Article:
There Goes the Neighborhood…and the Fishing

How long do you have to live somewhere to earn the right to say: “There goes the neighborhood?”

Do you need a multi-year subscription to the local newspaper, or know of at least three community blogs that talk about all the change that’s going on? What’s the rite of passage like?

It used to be that the phrase “there goes the neighborhood” was once reserved for the mostly white upper class. It was usually uttered with a heavy accent of disgust and triggered by the threat of new neighbors, minorities, people of color and immigrants pursuing their own American dreams.

A short video that introduces this larger story. More below.

Now, it’s reversed. San Francisco. Portland. Los Angeles. Brooklyn. Cities like these all share a neighborhood where the gentrifying market forces of real estate, development and business opportunity are kicking out the the poor or middle class. It’s the curse of capitalism — someone has to lose and you don’t think about that when you’re dreaming.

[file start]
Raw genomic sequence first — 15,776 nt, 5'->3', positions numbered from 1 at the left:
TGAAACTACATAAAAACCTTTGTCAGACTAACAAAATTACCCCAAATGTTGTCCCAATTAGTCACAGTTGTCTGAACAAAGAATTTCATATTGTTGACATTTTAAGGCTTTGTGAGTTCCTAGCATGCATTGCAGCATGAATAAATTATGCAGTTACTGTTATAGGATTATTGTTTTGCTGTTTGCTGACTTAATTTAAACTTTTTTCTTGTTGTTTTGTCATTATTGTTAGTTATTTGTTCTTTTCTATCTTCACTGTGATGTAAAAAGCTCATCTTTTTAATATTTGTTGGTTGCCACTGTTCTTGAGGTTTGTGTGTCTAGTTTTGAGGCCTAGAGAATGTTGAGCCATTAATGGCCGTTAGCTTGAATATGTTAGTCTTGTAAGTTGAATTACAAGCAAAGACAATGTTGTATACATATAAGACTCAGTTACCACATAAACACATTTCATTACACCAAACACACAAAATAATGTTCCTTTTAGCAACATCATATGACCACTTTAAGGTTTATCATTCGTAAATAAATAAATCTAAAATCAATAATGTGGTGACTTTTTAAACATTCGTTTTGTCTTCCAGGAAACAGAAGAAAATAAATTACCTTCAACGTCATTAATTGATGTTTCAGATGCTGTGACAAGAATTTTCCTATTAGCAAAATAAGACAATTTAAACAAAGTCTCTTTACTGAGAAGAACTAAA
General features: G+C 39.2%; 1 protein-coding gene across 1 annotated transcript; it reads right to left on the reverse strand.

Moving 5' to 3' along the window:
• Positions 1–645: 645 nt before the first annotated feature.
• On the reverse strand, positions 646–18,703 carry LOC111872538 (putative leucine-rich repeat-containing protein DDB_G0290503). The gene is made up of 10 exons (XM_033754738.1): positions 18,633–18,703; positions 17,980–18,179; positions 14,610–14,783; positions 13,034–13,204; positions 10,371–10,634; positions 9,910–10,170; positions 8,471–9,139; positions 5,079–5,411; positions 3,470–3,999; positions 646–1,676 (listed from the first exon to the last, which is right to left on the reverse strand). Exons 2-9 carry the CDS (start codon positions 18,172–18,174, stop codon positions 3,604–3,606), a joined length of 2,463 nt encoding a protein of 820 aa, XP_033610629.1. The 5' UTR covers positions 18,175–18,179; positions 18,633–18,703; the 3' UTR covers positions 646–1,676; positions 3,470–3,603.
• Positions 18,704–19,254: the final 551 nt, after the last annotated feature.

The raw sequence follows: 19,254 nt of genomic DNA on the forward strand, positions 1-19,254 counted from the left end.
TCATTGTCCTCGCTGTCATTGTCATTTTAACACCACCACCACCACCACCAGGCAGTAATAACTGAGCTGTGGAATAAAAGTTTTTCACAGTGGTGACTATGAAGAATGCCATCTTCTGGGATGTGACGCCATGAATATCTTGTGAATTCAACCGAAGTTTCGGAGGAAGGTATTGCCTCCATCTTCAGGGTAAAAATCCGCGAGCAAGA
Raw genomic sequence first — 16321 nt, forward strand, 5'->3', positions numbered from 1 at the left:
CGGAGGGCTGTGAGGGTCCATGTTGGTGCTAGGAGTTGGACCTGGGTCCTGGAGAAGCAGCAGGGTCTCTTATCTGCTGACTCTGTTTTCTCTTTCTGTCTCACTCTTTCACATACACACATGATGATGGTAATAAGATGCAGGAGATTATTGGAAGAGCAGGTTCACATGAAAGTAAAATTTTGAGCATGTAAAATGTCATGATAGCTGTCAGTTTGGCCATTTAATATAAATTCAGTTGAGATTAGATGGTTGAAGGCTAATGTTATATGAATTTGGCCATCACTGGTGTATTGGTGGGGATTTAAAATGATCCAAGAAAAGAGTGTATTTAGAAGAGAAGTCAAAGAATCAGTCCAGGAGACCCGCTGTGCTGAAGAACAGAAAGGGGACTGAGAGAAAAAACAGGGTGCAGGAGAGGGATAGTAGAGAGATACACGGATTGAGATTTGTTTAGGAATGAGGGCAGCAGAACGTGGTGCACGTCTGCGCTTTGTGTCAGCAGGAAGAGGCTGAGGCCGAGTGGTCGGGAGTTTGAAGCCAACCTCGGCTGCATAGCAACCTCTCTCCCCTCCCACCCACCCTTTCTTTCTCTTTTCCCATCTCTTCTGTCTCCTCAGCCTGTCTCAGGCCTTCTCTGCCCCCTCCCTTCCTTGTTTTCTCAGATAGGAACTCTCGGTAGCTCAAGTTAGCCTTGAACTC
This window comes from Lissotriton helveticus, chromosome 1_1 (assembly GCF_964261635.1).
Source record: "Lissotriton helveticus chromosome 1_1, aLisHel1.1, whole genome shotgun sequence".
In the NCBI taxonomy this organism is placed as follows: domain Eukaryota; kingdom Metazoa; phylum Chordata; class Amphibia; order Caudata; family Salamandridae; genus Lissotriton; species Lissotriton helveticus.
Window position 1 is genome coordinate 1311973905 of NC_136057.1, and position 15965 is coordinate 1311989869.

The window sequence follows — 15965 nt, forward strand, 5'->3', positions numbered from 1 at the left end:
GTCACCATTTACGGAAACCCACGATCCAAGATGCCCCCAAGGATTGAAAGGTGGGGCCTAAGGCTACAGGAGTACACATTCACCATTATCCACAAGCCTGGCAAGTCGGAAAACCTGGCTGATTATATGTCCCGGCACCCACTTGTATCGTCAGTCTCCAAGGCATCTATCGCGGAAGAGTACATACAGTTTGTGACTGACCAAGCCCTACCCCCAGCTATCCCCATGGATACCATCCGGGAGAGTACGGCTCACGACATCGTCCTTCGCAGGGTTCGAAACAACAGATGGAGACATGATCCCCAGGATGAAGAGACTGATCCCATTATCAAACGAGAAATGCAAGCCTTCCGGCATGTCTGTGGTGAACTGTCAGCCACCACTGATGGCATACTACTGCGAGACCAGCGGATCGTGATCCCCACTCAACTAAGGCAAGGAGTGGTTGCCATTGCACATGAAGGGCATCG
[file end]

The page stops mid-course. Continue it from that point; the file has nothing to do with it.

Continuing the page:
If Stuart Vorpahl had his way, East Hampton would always remain a fishing town. But, we can’t all be winners. His community now blends into the moniker of “the Hamptons” — where the rich go to summer. With family ties that go back to 1639, Stuart has a right to claim the neighborhood has changed.

But when Stuart starts talking about the king of England, it’s tempting to dismiss him as a crackpot stuck in the past. Is he crazy or does he have a point?

The story of Stuart Vorpahl begins here:

Note, this is the first part of a two-part story. The second part will come out later this summer. Who knows, maybe in that time you can earn the right to say: “There goes the neighborhood.”

What is Some Noise? It’s a podcast about the foolish pursuit of life, clarity and context. You can read more about it here.

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